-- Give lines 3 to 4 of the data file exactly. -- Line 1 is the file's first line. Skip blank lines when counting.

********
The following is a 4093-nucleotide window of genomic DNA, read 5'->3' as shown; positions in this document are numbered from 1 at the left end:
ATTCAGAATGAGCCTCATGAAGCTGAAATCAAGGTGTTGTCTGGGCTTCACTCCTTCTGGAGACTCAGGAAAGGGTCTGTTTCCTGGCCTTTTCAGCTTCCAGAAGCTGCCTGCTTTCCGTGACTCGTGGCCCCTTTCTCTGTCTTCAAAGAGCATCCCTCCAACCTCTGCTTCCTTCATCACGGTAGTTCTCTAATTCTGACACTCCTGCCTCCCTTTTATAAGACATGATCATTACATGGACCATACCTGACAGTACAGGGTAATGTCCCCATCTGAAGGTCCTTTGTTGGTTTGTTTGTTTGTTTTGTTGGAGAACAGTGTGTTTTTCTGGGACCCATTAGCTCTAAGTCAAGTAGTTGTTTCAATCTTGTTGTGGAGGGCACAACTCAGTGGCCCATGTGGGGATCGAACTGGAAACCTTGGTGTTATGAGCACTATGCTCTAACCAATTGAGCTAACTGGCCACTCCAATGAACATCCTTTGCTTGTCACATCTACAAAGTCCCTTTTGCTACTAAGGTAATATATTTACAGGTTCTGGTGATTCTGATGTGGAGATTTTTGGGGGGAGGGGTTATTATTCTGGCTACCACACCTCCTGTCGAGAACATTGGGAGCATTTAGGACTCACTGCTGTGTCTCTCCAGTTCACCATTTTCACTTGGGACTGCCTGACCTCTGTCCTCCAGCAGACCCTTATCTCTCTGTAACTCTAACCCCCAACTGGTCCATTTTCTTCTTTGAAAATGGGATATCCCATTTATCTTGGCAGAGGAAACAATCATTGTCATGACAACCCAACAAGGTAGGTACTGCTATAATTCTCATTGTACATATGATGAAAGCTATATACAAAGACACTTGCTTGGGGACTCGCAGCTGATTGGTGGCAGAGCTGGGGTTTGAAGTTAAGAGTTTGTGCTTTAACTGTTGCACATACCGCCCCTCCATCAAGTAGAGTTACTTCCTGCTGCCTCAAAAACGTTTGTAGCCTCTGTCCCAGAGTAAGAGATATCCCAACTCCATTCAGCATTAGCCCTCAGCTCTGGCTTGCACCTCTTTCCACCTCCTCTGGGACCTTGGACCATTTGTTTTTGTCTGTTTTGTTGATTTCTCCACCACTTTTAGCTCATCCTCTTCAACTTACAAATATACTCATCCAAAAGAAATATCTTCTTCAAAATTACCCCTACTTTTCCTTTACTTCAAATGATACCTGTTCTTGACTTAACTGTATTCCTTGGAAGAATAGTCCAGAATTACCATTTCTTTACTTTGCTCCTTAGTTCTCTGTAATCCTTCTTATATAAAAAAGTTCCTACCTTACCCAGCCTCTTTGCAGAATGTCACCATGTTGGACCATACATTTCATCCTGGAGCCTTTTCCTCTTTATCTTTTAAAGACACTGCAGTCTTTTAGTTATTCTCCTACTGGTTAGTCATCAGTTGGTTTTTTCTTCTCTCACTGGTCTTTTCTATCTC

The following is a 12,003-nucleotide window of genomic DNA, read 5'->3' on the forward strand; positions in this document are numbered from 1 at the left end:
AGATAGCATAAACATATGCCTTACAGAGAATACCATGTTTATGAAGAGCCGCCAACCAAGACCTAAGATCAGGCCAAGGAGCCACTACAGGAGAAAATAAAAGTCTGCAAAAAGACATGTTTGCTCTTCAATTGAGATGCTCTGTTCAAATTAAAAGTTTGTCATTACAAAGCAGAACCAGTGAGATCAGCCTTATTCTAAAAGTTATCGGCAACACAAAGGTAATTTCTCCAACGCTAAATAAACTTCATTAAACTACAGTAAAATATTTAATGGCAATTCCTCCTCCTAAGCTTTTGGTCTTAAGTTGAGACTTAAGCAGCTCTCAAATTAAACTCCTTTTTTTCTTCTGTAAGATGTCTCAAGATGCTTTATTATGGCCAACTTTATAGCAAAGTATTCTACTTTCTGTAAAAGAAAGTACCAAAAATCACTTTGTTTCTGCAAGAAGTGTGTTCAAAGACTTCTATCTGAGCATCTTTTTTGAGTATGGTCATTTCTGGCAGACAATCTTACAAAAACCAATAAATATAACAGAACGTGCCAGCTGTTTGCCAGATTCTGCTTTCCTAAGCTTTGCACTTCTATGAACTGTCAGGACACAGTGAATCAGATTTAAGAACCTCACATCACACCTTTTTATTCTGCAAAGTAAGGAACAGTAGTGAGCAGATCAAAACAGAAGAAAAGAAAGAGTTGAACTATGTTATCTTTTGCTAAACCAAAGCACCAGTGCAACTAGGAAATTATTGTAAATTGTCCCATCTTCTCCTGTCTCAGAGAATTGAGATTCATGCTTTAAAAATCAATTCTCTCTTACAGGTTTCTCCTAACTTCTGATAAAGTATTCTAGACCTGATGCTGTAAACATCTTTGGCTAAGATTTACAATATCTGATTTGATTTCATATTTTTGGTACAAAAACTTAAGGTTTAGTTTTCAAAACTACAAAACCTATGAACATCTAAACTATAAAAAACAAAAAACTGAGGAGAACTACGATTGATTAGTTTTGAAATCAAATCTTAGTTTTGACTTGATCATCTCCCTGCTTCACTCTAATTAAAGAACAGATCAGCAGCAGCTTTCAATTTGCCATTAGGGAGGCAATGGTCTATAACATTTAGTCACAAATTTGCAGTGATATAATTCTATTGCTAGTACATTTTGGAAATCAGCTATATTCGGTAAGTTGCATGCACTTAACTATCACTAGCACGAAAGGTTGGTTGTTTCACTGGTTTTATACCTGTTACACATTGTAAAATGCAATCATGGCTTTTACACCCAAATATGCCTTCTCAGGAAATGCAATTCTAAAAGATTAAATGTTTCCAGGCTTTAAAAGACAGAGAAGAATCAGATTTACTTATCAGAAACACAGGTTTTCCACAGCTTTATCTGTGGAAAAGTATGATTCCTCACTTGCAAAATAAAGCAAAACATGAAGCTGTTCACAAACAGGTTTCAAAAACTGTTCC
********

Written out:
The following is a 12,003-nucleotide window of genomic DNA, read 5'->3' on the forward strand; positions in this document are numbered from 1 at the left end:
AGATAGCATAAACATATGCCTTACAGAGAATACCATGTTTATGAAGAGCCGCCAACCAAGACCTAAGATCAGGCCAAGGAGCCACTACAGGAGAAAATAAAAGTCTGCAAAAAGACATGTTTGCTCTTCAATTGAGATGCTCTGTTCAAATTAAAAGTTTGTCATTACAAAGCAGAACCAGTGAGATCAGCCTTATTCTAAAAGTTATCGGCAACACAAAGGTAATTTCTCCAACGCTAAATAAACTTCATTAAACTACAGTAAAATATTTAATGGCAATTCCTCCTCCTAAGCTTTTGGTCTTAAGTTGAGACTTAAGCAGCTCTCAAATTAAACTCCTTTTTTTCTTCTGTAAGATGTCTCAAGATGCTTTATTATGGCCAACTTTATAGCAAAGTATTCTACTTTCTGTAAAAGAAAGTACCAAAAATCACTTTGTTTCTGCAAGAAGTGTGTTCAAAGACTTCTATCTGAGCATCTTTTTTGAGTATGGTCATTTCTGGCAGACAATCTTACAAAAACCAATAAATATAACAGAACGTGCCAGCTGTTTGCCAGATTCTGCTTTCCTAAGCTTTGCACTTCTATGAACTGTCAGGACACAGTGAATCAGATTTAAGAACCTCACATCACACCTTTTTATTCTGCAAAGTAAGGAACAGTAGTGAGCAGATCAAAACAGAAGAAAAGAAAGAGTTGAACTATGTTATCTTTTGCTAAACCAAAGCACCAGTGCAACTAGGAAATTATTGTAAATTGTCCCATCTTCTCCTGTCTCAGAGAATTGAGATTCATGCTTTAAAAATCAATTCTCTCTTACAGGTTTCTCCTAACTTCTGATAAAGTATTCTAGACCTGATGCTGTAAACATCTTTGGCTAAGATTTACAATATCTGATTTGATTTCATATTTTTGGTACAAAAACTTAAGGTTTAGTTTTCAAAACTACAAAACCTATGAACATCTAAACTATAAAAAACAAAAAACTGAGGAGAACTACGATTGATTAGTTTTGAAATCAAATCTTAGTTTTGACTTGATCATCTCCCTGCTTCACTCTAATTAAAGAACAGATCAGCAGCAGCTTTCAATTTGCCATTAGGGAGGCAATGGTCTATAACATTTAGTCACAAATTTGCAGTGATATAATTCTATTGCTAGTACATTTTGGAAATCAGCTATATTCGGTAAGTTGCATGCACTTAACTATCACTAGCACGAAAGGTTGGTTGTTTCACTGGTTTTATACCTGTTACACATTGTAAAATGCAATCATGGCTTTTACACCCAAATATGCCTTCTCAGGAAATGCAATTCTAAAAGATTAAATGTTTCCAGGCTTTAAAAGACAGAGAAGAATCAGATTTACTTATCAGAAACACAGGTTTTCCACAGCTTTATCTGTGGAAAAGTATGATTCCTCACTTGCAAAATAAAGCAAAACATGAAGCTGTTCACAAACAGGTTTCAAAAACTGTTCC